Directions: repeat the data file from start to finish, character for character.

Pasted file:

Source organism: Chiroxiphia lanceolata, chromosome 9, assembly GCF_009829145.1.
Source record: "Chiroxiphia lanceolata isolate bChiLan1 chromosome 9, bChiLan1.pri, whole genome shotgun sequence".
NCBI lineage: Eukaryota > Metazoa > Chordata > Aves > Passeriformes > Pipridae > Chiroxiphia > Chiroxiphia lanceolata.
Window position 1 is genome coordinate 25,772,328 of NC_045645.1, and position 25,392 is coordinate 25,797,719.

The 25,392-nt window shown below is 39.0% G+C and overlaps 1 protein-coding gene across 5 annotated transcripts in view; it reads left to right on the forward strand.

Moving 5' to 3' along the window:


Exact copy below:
Source organism: Chiroxiphia lanceolata, chromosome 9, assembly GCF_009829145.1.
Source record: "Chiroxiphia lanceolata isolate bChiLan1 chromosome 9, bChiLan1.pri, whole genome shotgun sequence".
NCBI lineage: Eukaryota > Metazoa > Chordata > Aves > Passeriformes > Pipridae > Chiroxiphia > Chiroxiphia lanceolata.
Window position 1 is genome coordinate 25,772,328 of NC_045645.1, and position 25,392 is coordinate 25,797,719.

The 25,392-nt window shown below is 39.0% G+C and overlaps 1 protein-coding gene across 5 annotated transcripts in view; it reads left to right on the forward strand.

Moving 5' to 3' along the window: